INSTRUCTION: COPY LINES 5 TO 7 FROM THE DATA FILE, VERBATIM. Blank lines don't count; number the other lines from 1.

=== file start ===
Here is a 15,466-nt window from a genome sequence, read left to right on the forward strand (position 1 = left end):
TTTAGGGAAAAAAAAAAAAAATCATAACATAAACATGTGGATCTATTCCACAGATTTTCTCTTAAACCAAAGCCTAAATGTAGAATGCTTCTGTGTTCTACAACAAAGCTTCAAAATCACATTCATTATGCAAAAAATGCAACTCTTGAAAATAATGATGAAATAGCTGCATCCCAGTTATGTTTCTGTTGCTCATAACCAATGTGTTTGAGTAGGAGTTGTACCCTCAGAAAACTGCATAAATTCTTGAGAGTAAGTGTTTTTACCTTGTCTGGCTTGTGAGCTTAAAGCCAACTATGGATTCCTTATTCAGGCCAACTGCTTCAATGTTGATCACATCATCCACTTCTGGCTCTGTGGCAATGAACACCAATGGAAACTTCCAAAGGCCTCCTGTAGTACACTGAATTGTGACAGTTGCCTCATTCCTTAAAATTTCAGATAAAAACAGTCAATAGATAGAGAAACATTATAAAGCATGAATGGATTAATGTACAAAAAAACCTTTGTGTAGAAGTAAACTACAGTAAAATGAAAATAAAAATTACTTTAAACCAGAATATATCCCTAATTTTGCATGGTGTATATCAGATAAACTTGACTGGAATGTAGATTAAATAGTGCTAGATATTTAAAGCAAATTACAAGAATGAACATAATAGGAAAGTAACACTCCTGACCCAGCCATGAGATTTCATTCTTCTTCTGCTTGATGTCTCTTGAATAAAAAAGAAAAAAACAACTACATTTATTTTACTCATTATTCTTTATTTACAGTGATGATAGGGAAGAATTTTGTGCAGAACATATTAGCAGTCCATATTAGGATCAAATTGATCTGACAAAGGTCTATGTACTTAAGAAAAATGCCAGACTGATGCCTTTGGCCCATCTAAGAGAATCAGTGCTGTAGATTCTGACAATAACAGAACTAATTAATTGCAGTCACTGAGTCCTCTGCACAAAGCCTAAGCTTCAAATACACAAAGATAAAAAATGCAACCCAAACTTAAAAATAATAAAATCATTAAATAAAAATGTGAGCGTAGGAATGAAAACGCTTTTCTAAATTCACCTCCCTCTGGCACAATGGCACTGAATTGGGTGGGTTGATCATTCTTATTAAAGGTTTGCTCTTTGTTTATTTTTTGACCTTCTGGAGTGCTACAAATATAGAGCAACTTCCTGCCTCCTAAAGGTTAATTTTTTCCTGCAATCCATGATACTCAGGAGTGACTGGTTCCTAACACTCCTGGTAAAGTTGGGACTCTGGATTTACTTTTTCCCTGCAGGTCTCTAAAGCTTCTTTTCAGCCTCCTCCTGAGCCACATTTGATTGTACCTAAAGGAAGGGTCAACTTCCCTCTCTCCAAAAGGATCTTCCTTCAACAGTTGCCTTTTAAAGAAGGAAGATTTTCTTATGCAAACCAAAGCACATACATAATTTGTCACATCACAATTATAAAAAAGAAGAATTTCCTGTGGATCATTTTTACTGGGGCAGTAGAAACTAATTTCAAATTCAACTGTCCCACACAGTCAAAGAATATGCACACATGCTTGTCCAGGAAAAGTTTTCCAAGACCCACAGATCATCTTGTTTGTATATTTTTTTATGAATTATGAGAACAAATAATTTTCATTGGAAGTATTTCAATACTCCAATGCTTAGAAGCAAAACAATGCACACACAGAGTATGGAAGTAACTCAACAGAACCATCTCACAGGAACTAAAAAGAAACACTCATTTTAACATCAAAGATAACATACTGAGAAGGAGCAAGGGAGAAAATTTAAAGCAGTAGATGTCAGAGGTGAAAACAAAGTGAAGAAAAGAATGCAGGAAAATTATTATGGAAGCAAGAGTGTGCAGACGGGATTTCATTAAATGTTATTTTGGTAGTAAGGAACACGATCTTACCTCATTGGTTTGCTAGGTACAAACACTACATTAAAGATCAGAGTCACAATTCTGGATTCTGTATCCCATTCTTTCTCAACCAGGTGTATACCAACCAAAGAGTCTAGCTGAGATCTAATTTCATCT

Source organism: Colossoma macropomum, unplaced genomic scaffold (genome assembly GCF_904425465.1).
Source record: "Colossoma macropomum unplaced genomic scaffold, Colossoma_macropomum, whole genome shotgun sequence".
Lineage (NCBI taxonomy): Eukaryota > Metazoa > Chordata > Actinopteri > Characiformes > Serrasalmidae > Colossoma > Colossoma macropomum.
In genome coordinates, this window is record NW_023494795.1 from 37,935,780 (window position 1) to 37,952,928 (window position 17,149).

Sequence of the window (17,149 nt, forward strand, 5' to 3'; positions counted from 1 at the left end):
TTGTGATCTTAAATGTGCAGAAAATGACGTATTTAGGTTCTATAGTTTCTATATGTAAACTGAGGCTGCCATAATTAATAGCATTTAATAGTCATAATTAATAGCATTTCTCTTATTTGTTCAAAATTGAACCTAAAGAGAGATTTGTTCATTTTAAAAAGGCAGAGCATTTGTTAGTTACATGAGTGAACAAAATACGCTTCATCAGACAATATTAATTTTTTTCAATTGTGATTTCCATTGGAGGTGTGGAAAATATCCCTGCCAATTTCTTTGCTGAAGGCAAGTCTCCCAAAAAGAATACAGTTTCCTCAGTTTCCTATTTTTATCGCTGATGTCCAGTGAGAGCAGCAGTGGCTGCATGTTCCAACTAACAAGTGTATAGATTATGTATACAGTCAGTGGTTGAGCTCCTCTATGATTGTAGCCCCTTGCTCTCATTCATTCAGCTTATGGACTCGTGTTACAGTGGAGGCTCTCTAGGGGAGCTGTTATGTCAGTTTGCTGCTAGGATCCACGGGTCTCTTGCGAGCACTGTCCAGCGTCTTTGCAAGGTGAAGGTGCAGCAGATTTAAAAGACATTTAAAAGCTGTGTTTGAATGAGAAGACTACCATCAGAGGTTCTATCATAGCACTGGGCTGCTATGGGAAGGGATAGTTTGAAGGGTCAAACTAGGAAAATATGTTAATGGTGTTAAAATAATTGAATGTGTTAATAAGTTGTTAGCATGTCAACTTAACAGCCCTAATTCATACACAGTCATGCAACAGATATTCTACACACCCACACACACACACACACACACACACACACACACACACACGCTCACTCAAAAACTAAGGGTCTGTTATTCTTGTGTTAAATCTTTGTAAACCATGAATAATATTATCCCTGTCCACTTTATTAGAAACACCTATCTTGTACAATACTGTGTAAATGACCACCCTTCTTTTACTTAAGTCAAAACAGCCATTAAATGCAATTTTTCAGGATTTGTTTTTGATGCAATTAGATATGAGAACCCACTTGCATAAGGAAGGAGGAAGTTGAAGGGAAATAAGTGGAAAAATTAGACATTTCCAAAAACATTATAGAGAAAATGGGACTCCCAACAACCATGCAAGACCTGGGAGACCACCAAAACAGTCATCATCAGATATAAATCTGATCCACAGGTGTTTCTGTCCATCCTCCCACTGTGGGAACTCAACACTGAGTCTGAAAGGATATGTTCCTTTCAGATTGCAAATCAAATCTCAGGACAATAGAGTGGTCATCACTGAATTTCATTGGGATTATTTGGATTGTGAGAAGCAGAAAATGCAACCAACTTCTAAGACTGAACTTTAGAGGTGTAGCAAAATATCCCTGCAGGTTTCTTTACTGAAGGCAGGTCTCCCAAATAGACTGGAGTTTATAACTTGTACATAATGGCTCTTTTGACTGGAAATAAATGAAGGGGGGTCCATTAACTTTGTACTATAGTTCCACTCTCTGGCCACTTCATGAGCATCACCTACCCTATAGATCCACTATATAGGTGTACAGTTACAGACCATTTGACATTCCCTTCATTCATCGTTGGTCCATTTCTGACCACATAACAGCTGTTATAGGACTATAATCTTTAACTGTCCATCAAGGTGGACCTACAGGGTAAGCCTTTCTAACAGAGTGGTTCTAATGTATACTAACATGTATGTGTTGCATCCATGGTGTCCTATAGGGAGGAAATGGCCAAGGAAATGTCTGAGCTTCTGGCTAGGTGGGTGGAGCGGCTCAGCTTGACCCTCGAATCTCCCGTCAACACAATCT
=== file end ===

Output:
Lineage (NCBI taxonomy): Eukaryota > Metazoa > Chordata > Actinopteri > Characiformes > Serrasalmidae > Colossoma > Colossoma macropomum.
In genome coordinates, this window is record NW_023494795.1 from 37,935,780 (window position 1) to 37,952,928 (window position 17,149).

Sequence of the window (17,149 nt, forward strand, 5' to 3'; positions counted from 1 at the left end):